Secretary for Development Paul Chan Mo-po warned yesterday that the city's tourist facilities were almost saturated - a day after a government report forecast that visitor numbers would double to 100 million by 2023.
"To be honest, the capacity of our facilities for tourists is now close to [the limit], otherwise we wouldn't already be feeling that mainland tourists travelling here on the individual visit scheme were causing us inconvenience," Chan told the RTHK radio programme Accountability.
And he said that when it came to allocation of land, housing took priority over tourism.
On Friday, a government report predicted that Hong Kong could expect 70 million tourists by 2017 - up from 54.3 million last year - and 100 million within a decade.
Secretary for Commerce and Economic Development Greg So Kam-leung said the city could cope with an increase, bringing an angry response from critics.
Chan called for a thorough review of the development of the tourism industry. "Where should it stand among other industries? The growth of every industry needs land."
He also noted that although Hong Kong was a shopping destination for tourists, retail space had only increased by single-digit percentages since the introduction of the individual visit scheme in 2003.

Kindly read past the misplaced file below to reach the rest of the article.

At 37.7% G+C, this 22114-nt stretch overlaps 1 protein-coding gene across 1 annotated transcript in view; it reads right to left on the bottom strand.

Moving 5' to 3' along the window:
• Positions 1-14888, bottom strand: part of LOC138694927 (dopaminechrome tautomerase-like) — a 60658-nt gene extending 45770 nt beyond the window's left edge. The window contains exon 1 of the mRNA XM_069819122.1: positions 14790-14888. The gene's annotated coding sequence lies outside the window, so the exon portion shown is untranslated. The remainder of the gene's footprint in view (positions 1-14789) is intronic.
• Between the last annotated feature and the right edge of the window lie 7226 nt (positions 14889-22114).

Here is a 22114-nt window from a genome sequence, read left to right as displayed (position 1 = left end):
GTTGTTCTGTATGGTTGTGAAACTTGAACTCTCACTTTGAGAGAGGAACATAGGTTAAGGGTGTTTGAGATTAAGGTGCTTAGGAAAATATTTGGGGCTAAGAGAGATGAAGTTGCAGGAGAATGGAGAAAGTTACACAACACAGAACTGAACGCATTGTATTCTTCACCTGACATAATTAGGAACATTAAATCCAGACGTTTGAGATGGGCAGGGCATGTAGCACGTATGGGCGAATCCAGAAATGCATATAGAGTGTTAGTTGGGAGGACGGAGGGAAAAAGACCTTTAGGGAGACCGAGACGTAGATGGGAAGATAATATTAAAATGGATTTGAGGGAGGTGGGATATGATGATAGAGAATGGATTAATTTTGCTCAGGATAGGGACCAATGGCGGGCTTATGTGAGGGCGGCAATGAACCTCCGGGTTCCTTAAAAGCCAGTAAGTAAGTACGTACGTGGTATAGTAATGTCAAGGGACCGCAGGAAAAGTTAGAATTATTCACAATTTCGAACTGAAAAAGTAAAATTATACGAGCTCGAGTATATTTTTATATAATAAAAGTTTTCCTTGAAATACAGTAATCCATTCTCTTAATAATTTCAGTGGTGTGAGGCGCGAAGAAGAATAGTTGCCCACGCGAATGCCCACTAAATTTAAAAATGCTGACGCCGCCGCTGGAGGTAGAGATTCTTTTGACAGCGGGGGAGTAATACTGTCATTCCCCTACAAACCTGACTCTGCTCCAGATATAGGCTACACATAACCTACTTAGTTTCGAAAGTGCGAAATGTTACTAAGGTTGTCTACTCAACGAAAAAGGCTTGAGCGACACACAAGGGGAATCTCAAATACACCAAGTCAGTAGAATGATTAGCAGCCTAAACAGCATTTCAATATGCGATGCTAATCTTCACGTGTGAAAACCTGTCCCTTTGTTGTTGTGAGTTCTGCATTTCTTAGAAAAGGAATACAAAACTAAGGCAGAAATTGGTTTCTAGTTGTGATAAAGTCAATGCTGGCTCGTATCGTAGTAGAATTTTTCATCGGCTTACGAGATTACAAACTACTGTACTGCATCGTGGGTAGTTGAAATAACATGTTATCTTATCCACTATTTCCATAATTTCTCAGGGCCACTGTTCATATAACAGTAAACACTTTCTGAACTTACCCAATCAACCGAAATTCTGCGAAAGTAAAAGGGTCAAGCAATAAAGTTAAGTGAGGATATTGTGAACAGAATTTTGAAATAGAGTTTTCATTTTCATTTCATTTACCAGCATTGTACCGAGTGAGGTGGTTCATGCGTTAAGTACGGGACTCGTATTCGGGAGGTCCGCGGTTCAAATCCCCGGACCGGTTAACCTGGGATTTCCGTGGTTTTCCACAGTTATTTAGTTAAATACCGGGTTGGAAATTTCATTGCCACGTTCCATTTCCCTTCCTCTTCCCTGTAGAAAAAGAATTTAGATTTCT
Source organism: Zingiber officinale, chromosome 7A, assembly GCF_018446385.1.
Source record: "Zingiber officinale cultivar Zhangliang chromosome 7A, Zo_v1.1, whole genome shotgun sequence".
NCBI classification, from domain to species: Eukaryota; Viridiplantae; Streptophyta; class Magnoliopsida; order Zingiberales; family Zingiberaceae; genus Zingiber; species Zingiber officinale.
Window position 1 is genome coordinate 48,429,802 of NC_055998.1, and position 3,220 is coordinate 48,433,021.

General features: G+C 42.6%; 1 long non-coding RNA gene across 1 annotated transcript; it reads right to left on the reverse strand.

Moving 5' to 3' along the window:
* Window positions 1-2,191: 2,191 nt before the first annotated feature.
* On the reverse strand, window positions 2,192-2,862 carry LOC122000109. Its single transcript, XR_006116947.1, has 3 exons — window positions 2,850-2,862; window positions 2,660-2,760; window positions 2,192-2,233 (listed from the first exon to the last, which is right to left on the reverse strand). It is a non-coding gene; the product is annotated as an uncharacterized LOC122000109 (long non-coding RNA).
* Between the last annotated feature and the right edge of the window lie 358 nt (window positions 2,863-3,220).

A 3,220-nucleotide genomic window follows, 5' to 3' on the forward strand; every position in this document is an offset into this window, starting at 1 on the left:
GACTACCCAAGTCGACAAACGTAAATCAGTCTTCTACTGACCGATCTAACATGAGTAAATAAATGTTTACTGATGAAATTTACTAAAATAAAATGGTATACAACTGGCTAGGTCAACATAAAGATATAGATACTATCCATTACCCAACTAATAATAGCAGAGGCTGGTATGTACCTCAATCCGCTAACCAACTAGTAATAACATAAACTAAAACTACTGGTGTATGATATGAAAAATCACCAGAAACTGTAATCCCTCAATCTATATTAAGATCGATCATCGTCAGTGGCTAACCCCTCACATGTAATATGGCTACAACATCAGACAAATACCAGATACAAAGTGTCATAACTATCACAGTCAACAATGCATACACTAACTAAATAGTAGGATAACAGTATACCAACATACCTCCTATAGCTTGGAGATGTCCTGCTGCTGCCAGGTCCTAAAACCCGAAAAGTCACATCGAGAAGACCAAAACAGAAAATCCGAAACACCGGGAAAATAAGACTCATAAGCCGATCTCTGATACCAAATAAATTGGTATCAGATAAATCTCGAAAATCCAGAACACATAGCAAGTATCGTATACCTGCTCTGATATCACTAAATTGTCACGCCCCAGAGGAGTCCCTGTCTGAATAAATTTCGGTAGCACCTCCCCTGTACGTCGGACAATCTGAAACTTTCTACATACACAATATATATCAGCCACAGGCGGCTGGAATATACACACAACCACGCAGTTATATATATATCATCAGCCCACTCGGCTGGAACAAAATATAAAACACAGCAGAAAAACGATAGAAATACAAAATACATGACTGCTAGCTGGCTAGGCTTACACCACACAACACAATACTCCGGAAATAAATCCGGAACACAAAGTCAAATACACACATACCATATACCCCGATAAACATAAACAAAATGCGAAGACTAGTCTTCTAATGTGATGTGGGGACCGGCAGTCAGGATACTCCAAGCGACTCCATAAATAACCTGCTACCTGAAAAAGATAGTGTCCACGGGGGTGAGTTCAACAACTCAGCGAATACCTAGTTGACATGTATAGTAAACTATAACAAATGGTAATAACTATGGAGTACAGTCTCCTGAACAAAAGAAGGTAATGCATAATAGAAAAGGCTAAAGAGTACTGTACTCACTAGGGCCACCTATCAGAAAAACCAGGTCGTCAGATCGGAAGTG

Increases in the supply of hotel rooms also lagged behind the rise in the number of tourists. The number of overnight visitors rose 18 per cent to 23.8 million from 2010 to 2012, while room numbers increased 11.5 per cent to 67,394 in the same period, according to government assessments.
To meet the projected increase in demand, Chan said the government would earmark more land for hotels, including sites in the planned new towns of Hung Shui Kiu and Tung Chung.
In addition, a pilot arbitration scheme is expected to be launched this year to help the government and developers reach agreement on land premiums - charges for change of land use.
Chan said he hoped the future East Lantau Metropolis, an artificial island planned to the east of Lantau, would attract mainland visitors travelling via the Hong Kong-Zhuhai-Macau bridge, due to be completed in 2016.
Travel Industry Council chairman Michael Wu Siu-ieng suggested the government lower the land premium for the development of a mega mall in Lok Ma Chau. Tourists would then be discouraged from converging on the city centre when they stay near the border, he added.
Retail Management Association chairwoman Caroline Mak Sui-king said the value of retail sales had more than doubled in the past decade, but the increase in sales volume lagged because of lack of space and manpower.
The government should address the need to import more labour and earmark more land for retail, she added.